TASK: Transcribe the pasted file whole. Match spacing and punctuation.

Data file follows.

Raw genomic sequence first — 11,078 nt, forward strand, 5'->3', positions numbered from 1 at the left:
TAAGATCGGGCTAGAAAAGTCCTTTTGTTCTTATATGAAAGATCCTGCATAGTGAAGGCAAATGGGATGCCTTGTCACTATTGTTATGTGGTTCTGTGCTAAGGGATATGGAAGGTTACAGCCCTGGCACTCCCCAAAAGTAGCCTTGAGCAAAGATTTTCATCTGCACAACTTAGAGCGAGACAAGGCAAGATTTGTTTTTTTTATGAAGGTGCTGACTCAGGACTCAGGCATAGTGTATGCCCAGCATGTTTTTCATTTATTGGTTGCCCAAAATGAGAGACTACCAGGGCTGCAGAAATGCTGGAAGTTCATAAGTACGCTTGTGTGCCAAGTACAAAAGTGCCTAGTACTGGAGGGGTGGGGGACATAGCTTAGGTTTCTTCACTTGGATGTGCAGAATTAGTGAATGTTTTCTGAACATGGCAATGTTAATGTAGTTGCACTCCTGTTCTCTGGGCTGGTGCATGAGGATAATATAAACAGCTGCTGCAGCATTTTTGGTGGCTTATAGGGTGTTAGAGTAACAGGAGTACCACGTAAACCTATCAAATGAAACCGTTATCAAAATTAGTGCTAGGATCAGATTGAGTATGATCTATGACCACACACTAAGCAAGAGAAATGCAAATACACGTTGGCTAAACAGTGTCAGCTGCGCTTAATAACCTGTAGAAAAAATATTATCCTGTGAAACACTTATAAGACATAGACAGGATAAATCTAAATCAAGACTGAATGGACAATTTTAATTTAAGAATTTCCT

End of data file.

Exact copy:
Raw genomic sequence first — 11,078 nt, forward strand, 5'->3', positions numbered from 1 at the left:
TAAGATCGGGCTAGAAAAGTCCTTTTGTTCTTATATGAAAGATCCTGCATAGTGAAGGCAAATGGGATGCCTTGTCACTATTGTTATGTGGTTCTGTGCTAAGGGATATGGAAGGTTACAGCCCTGGCACTCCCCAAAAGTAGCCTTGAGCAAAGATTTTCATCTGCACAACTTAGAGCGAGACAAGGCAAGATTTGTTTTTTTTATGAAGGTGCTGACTCAGGACTCAGGCATAGTGTATGCCCAGCATGTTTTTCATTTATTGGTTGCCCAAAATGAGAGACTACCAGGGCTGCAGAAATGCTGGAAGTTCATAAGTACGCTTGTGTGCCAAGTACAAAAGTGCCTAGTACTGGAGGGGTGGGGGACATAGCTTAGGTTTCTTCACTTGGATGTGCAGAATTAGTGAATGTTTTCTGAACATGGCAATGTTAATGTAGTTGCACTCCTGTTCTCTGGGCTGGTGCATGAGGATAATATAAACAGCTGCTGCAGCATTTTTGGTGGCTTATAGGGTGTTAGAGTAACAGGAGTACCACGTAAACCTATCAAATGAAACCGTTATCAAAATTAGTGCTAGGATCAGATTGAGTATGATCTATGACCACACACTAAGCAAGAGAAATGCAAATACACGTTGGCTAAACAGTGTCAGCTGCGCTTAATAACCTGTAGAAAAAATATTATCCTGTGAAACACTTATAAGACATAGACAGGATAAATCTAAATCAAGACTGAATGGACAATTTTAATTTAAGAATTTCCT